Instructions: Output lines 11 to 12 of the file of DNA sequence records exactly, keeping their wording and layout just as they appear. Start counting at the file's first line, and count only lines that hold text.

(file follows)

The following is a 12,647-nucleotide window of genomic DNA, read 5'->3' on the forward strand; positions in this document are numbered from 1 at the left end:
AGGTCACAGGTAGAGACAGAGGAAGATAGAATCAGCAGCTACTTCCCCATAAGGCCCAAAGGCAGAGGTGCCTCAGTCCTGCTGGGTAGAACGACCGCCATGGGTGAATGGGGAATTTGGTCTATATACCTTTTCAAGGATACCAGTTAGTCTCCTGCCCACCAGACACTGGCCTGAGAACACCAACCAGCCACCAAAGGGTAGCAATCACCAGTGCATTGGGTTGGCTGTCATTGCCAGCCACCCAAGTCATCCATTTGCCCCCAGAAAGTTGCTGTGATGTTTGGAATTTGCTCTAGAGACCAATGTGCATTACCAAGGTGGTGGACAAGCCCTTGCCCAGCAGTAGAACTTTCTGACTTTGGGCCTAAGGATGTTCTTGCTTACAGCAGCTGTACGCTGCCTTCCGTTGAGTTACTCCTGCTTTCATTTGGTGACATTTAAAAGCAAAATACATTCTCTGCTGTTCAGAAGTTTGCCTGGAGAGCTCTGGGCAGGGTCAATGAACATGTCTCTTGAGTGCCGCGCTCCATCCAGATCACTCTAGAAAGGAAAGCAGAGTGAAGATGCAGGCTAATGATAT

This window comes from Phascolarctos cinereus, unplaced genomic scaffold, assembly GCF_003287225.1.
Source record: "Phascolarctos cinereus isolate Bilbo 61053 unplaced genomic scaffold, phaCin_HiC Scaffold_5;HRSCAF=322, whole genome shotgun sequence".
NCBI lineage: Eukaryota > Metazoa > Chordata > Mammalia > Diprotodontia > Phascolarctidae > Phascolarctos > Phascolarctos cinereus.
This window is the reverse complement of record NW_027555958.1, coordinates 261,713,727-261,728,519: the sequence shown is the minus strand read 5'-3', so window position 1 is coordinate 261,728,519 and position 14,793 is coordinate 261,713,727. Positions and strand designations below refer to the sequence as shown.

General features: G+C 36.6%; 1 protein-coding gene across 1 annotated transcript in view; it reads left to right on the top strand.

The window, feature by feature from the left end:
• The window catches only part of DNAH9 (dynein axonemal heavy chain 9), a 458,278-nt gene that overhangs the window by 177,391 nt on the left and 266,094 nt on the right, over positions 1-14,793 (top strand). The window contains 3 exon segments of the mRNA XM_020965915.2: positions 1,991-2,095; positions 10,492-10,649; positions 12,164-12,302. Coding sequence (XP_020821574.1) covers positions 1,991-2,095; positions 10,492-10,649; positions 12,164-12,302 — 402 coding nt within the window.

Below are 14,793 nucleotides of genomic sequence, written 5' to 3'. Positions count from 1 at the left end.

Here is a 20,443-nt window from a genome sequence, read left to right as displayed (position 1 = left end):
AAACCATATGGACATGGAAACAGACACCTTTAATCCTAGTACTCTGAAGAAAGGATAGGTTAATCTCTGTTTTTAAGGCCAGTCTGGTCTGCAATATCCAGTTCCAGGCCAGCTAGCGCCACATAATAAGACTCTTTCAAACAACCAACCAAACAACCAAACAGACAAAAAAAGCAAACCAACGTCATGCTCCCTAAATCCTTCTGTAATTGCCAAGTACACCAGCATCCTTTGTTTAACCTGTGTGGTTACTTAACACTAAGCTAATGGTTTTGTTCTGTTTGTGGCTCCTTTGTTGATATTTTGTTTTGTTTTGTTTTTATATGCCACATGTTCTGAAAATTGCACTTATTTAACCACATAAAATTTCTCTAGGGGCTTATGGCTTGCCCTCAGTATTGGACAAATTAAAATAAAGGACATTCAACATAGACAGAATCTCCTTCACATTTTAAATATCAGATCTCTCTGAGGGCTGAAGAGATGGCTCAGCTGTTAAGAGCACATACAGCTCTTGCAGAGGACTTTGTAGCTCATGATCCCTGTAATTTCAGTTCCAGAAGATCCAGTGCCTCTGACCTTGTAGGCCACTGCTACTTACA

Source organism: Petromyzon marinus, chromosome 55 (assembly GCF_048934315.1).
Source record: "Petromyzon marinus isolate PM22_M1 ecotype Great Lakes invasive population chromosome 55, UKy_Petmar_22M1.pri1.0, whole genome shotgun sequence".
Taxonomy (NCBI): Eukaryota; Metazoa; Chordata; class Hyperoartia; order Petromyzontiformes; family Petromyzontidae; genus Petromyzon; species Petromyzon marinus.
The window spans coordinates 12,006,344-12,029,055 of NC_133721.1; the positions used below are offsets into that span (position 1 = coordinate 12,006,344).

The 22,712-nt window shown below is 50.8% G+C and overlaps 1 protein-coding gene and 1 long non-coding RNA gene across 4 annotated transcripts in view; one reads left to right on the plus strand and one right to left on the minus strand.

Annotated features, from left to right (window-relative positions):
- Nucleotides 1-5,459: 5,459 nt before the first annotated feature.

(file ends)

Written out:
Here is a 20,443-nt window from a genome sequence, read left to right as displayed (position 1 = left end):
AAACCATATGGACATGGAAACAGACACCTTTAATCCTAGTACTCTGAAGAAAGGATAGGTTAATCTCTGTTTTTAAGGCCAGTCTGGTCTGCAATATCCAGTTCCAGGCCAGCTAGCGCCACATAATAAGACTCTTTCAAACAACCAACCAAACAACCAAACAGACAAAAAAAGCAAACCAACGTCATGCTCCCTAAATCCTTCTGTAATTGCCAAGTACACCAGCATCCTTTGTTTAACCTGTGTGGTTACTTAACACTAAGCTAATGGTTTTGTTCTGTTTGTGGCTCCTTTGTTGATATTTTGTTTTGTTTTGTTTTTATATGCCACATGTTCTGAAAATTGCACTTATTTAACCACATAAAATTTCTCTAGGGGCTTATGGCTTGCCCTCAGTATTGGACAAATTAAAATAAAGGACATTCAACATAGACAGAATCTCCTTCACATTTTAAATATCAGATCTCTCTGAGGGCTGAAGAGATGGCTCAGCTGTTAAGAGCACATACAGCTCTTGCAGAGGACTTTGTAGCTCATGATCCCTGTAATTTCAGTTCCAGAAGATCCAGTGCCTCTGACCTTGTAGGCCACTGCTACTTACA